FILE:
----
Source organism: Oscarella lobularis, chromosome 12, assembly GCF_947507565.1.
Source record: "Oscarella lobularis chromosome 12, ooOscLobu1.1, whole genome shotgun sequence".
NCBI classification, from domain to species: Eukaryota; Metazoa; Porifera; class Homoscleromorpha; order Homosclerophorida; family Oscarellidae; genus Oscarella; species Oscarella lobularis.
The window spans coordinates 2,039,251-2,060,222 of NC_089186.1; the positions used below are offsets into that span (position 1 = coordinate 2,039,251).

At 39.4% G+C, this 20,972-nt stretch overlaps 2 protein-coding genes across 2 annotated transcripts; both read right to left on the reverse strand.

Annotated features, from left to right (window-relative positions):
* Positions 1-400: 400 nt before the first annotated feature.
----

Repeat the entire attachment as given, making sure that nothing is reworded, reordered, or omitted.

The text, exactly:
Source organism: Oscarella lobularis, chromosome 12, assembly GCF_947507565.1.
Source record: "Oscarella lobularis chromosome 12, ooOscLobu1.1, whole genome shotgun sequence".
NCBI classification, from domain to species: Eukaryota; Metazoa; Porifera; class Homoscleromorpha; order Homosclerophorida; family Oscarellidae; genus Oscarella; species Oscarella lobularis.
The window spans coordinates 2,039,251-2,060,222 of NC_089186.1; the positions used below are offsets into that span (position 1 = coordinate 2,039,251).

At 39.4% G+C, this 20,972-nt stretch overlaps 2 protein-coding genes across 2 annotated transcripts; both read right to left on the reverse strand.

Annotated features, from left to right (window-relative positions):
* Positions 1-400: 400 nt before the first annotated feature.